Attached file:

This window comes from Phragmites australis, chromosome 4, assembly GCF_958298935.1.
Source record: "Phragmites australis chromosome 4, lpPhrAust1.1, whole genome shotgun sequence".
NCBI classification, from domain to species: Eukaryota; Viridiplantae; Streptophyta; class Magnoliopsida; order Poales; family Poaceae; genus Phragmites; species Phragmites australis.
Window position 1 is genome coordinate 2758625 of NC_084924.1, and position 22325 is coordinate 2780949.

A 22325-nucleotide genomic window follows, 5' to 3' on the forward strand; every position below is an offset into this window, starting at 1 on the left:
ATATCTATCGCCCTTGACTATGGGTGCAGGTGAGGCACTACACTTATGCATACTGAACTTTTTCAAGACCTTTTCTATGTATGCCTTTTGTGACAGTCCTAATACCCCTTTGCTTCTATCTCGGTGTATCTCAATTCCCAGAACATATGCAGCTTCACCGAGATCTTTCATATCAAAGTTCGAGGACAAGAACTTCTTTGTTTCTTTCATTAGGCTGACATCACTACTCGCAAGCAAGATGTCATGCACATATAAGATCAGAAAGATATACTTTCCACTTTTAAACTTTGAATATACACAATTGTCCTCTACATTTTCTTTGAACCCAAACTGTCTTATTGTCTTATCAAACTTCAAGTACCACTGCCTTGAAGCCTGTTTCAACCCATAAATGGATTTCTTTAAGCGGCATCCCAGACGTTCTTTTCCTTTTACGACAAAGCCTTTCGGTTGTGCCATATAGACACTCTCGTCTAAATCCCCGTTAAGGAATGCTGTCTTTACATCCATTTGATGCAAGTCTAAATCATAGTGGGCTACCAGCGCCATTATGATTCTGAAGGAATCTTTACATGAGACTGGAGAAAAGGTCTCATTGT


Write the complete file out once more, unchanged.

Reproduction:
This window comes from Phragmites australis, chromosome 4, assembly GCF_958298935.1.
Source record: "Phragmites australis chromosome 4, lpPhrAust1.1, whole genome shotgun sequence".
NCBI classification, from domain to species: Eukaryota; Viridiplantae; Streptophyta; class Magnoliopsida; order Poales; family Poaceae; genus Phragmites; species Phragmites australis.
Window position 1 is genome coordinate 2758625 of NC_084924.1, and position 22325 is coordinate 2780949.

A 22325-nucleotide genomic window follows, 5' to 3' on the forward strand; every position below is an offset into this window, starting at 1 on the left:
ATATCTATCGCCCTTGACTATGGGTGCAGGTGAGGCACTACACTTATGCATACTGAACTTTTTCAAGACCTTTTCTATGTATGCCTTTTGTGACAGTCCTAATACCCCTTTGCTTCTATCTCGGTGTATCTCAATTCCCAGAACATATGCAGCTTCACCGAGATCTTTCATATCAAAGTTCGAGGACAAGAACTTCTTTGTTTCTTTCATTAGGCTGACATCACTACTCGCAAGCAAGATGTCATGCACATATAAGATCAGAAAGATATACTTTCCACTTTTAAACTTTGAATATACACAATTGTCCTCTACATTTTCTTTGAACCCAAACTGTCTTATTGTCTTATCAAACTTCAAGTACCACTGCCTTGAAGCCTGTTTCAACCCATAAATGGATTTCTTTAAGCGGCATCCCAGACGTTCTTTTCCTTTTACGACAAAGCCTTTCGGTTGTGCCATATAGACACTCTCGTCTAAATCCCCGTTAAGGAATGCTGTCTTTACATCCATTTGATGCAAGTCTAAATCATAGTGGGCTACCAGCGCCATTATGATTCTGAAGGAATCTTTACATGAGACTGGAGAAAAGGTCTCATTGT